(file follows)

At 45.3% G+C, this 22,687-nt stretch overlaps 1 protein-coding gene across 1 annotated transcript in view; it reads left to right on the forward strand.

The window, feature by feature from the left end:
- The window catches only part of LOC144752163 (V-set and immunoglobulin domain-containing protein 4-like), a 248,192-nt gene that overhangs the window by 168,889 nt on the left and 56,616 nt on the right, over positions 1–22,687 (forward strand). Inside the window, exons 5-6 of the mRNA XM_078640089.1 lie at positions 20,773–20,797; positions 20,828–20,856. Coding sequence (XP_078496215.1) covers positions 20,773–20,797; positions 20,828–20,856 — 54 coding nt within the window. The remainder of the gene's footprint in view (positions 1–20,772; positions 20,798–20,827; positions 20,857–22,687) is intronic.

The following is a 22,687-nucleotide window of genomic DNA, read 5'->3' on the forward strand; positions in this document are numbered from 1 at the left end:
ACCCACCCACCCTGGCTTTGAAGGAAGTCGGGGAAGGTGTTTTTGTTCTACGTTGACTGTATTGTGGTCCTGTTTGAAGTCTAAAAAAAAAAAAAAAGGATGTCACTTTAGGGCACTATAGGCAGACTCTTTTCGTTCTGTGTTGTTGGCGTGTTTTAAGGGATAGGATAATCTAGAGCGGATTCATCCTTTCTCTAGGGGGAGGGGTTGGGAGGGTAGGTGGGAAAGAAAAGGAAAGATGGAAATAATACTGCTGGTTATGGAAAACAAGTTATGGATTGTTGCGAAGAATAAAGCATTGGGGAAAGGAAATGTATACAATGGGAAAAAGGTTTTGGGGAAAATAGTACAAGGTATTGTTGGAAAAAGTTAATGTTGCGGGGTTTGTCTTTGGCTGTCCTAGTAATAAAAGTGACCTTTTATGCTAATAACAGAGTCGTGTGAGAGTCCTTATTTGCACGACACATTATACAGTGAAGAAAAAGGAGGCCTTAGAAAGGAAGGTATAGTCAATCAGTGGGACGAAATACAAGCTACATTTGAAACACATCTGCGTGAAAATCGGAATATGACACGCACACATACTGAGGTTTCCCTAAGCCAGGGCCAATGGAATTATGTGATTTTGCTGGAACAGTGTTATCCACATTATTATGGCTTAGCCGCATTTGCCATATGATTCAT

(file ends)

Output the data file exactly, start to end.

At 45.3% G+C, this 22,687-nt stretch overlaps 1 protein-coding gene across 1 annotated transcript in view; it reads left to right on the forward strand.

The window, feature by feature from the left end:
- The window catches only part of LOC144752163 (V-set and immunoglobulin domain-containing protein 4-like), a 248,192-nt gene that overhangs the window by 168,889 nt on the left and 56,616 nt on the right, over positions 1–22,687 (forward strand). Inside the window, exons 5-6 of the mRNA XM_078640089.1 lie at positions 20,773–20,797; positions 20,828–20,856. Coding sequence (XP_078496215.1) covers positions 20,773–20,797; positions 20,828–20,856 — 54 coding nt within the window. The remainder of the gene's footprint in view (positions 1–20,772; positions 20,798–20,827; positions 20,857–22,687) is intronic.

The following is a 22,687-nucleotide window of genomic DNA, read 5'->3' on the forward strand; positions in this document are numbered from 1 at the left end:
ACCCACCCACCCTGGCTTTGAAGGAAGTCGGGGAAGGTGTTTTTGTTCTACGTTGACTGTATTGTGGTCCTGTTTGAAGTCTAAAAAAAAAAAAAAAGGATGTCACTTTAGGGCACTATAGGCAGACTCTTTTCGTTCTGTGTTGTTGGCGTGTTTTAAGGGATAGGATAATCTAGAGCGGATTCATCCTTTCTCTAGGGGGAGGGGTTGGGAGGGTAGGTGGGAAAGAAAAGGAAAGATGGAAATAATACTGCTGGTTATGGAAAACAAGTTATGGATTGTTGCGAAGAATAAAGCATTGGGGAAAGGAAATGTATACAATGGGAAAAAGGTTTTGGGGAAAATAGTACAAGGTATTGTTGGAAAAAGTTAATGTTGCGGGGTTTGTCTTTGGCTGTCCTAGTAATAAAAGTGACCTTTTATGCTAATAACAGAGTCGTGTGAGAGTCCTTATTTGCACGACACATTATACAGTGAAGAAAAAGGAGGCCTTAGAAAGGAAGGTATAGTCAATCAGTGGGACGAAATACAAGCTACATTTGAAACACATCTGCGTGAAAATCGGAATATGACACGCACACATACTGAGGTTTCCCTAAGCCAGGGCCAATGGAATTATGTGATTTTGCTGGAACAGTGTTATCCACATTATTATGGCTTAGCCGCATTTGCCATATGATTCAT